When I first started my business, I was stingy with my knowledge, my leads, and my time.
Out of fear and in an effort to protect my growing client base, I played it close to the chest.
Thankfully, things have changed.
As I became more confident in my abilities and more sure of my success, I stopped believing in the scarcity of opportunity—or the belief that there’s only so much success to go around. Instead, I chose to focus on abundance.
Today, I’m an open book and make an effort to serve as a helpful resource to those around me. I readily share knowledge, make connections and pass along speaking opportunities and/or clients that might not be the right fit for me.
This has resulted in an incredibly robust community of coaches, mentors, and friends who collectively lift each other up, make each other better, and help each other succeed. They have taught me that community beats competition, every day and in every way. I was missing out on that before.
If you feel like you’re missing out on community because you’re operating from a place of scarcity, you may be telling yourself some fear-based lies. Let’s speak truth to them.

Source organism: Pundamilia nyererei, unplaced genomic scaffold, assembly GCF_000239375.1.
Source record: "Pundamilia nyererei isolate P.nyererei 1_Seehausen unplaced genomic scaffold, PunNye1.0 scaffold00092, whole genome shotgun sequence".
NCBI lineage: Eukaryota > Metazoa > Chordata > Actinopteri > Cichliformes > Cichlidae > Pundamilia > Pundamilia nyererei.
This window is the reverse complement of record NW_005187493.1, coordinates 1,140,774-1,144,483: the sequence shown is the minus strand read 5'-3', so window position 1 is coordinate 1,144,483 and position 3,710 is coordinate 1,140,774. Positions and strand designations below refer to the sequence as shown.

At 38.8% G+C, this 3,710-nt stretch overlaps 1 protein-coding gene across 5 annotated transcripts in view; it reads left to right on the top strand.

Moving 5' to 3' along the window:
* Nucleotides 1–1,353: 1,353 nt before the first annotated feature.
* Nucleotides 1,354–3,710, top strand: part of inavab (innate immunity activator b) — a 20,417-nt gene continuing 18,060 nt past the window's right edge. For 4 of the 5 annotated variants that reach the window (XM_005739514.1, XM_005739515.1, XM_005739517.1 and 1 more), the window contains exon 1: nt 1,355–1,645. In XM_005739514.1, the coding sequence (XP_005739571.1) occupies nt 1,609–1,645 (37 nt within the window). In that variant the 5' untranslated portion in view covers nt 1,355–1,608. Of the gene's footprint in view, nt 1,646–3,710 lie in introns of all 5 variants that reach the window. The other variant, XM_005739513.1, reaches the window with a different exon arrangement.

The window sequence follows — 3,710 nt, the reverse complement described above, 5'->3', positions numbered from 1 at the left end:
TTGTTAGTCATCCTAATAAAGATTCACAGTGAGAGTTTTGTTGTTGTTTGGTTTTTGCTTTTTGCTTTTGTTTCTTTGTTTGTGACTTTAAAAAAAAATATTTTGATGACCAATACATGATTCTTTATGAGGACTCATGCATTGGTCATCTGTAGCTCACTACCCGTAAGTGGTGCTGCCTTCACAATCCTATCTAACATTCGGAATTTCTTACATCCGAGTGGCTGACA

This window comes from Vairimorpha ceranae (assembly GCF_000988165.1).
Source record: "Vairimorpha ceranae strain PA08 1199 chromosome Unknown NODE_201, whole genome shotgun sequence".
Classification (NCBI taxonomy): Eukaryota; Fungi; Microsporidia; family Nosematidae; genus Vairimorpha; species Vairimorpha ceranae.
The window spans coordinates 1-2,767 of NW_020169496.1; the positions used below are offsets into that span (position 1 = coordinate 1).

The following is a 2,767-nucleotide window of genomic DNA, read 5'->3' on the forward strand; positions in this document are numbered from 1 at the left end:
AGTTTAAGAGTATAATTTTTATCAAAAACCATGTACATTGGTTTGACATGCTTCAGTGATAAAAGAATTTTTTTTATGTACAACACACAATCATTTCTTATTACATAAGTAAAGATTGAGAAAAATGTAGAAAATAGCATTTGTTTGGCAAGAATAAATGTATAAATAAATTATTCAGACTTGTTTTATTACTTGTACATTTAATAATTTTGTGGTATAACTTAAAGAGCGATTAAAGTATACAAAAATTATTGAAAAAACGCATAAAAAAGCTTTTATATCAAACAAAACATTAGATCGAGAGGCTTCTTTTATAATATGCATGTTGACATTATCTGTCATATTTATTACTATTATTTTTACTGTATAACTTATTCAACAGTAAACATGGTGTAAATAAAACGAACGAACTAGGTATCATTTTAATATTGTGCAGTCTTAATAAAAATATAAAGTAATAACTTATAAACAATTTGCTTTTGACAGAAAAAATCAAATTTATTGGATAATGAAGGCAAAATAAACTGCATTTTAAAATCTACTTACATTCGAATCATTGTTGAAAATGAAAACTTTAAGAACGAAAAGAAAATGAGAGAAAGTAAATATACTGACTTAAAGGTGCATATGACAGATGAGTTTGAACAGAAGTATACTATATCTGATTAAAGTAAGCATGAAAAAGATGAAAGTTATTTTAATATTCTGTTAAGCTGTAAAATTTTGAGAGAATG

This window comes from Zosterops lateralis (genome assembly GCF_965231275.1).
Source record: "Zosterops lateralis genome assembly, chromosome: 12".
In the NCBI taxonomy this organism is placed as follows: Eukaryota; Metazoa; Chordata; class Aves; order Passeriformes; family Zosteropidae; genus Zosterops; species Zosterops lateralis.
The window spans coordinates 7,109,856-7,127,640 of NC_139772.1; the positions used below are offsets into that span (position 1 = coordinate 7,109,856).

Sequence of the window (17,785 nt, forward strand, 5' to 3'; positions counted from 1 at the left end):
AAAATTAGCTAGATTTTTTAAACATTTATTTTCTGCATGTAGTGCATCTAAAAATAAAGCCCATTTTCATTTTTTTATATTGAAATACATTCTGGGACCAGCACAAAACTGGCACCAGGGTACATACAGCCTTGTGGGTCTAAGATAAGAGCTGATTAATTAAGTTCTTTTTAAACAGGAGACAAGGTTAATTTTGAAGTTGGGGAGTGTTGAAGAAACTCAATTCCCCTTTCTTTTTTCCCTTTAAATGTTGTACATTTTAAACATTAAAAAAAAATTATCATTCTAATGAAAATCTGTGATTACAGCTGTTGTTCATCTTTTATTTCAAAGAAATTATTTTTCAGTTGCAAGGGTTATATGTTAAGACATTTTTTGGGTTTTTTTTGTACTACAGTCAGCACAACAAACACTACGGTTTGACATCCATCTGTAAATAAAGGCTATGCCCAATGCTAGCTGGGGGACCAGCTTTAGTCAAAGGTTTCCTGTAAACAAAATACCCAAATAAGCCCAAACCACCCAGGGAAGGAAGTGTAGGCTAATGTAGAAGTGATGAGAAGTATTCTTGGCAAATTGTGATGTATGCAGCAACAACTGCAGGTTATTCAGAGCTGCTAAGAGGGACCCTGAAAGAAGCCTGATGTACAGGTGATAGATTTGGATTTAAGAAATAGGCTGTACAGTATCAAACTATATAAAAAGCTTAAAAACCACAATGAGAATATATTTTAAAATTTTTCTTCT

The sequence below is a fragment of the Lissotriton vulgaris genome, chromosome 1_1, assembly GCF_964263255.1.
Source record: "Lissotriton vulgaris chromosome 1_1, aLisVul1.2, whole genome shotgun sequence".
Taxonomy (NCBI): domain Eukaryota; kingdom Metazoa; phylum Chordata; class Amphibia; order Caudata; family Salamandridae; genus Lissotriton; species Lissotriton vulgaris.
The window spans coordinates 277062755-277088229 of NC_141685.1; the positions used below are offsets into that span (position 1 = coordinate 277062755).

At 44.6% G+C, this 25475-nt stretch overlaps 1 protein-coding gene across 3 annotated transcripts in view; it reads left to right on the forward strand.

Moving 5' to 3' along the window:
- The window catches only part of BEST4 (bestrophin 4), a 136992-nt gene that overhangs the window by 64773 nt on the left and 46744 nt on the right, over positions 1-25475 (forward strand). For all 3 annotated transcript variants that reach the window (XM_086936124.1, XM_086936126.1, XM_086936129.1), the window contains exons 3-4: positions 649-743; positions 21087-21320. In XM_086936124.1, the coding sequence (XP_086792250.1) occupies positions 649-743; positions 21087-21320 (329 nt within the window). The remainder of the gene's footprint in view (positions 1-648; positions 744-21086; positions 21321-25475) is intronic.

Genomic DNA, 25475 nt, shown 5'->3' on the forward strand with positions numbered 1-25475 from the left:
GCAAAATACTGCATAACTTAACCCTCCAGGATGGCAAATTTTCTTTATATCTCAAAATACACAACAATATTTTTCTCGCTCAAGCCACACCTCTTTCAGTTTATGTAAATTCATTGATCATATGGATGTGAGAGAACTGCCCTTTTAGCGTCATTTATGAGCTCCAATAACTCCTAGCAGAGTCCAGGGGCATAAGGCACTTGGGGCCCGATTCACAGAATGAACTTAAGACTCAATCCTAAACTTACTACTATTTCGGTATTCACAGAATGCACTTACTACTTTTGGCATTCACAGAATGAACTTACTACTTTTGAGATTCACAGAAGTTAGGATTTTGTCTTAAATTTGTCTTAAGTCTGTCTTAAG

Lie: Every client should be with me.
Truth: When the right clients and opportunities end up in the right lane, everyone wins.
It’s so easy to believe this lie, especially when you’re a new entrepreneur. The reality is that not every client or project is right for you, and you’re doing yourself and others a disservice by taking on work that doesn’t make sense.
Lie: I’m not as good as they are.
Truth: I can learn to do the things I want to be doing (maybe even with their help).
When you feel a general jealously toward someone else, it’s usually because they’re doing something you’d like to be doing. What is that thing? Perhaps they are better at it than you are—right now. But it’s never too late to learn.
Lie: It’s never going to happen for me.
Truth: I can trust the timing of my life.
If you’re experiencing setbacks and encountering obstacles, it’s OK to feel discouraged. But don’t buy in to the idea that your goals and dreams are unachievable. If you’re showing up for yourself and putting in the work, you’ll get there. Trust the process.
A final thought: A strong community of colleagues, mentors, and friends can help in each one of these areas. But you can’t have that strong community if you’re constantly looking over you shoulder and falling into the comparison trap.
Believe in abundance, lean on others and help them along the way, too. I promise it pays off.
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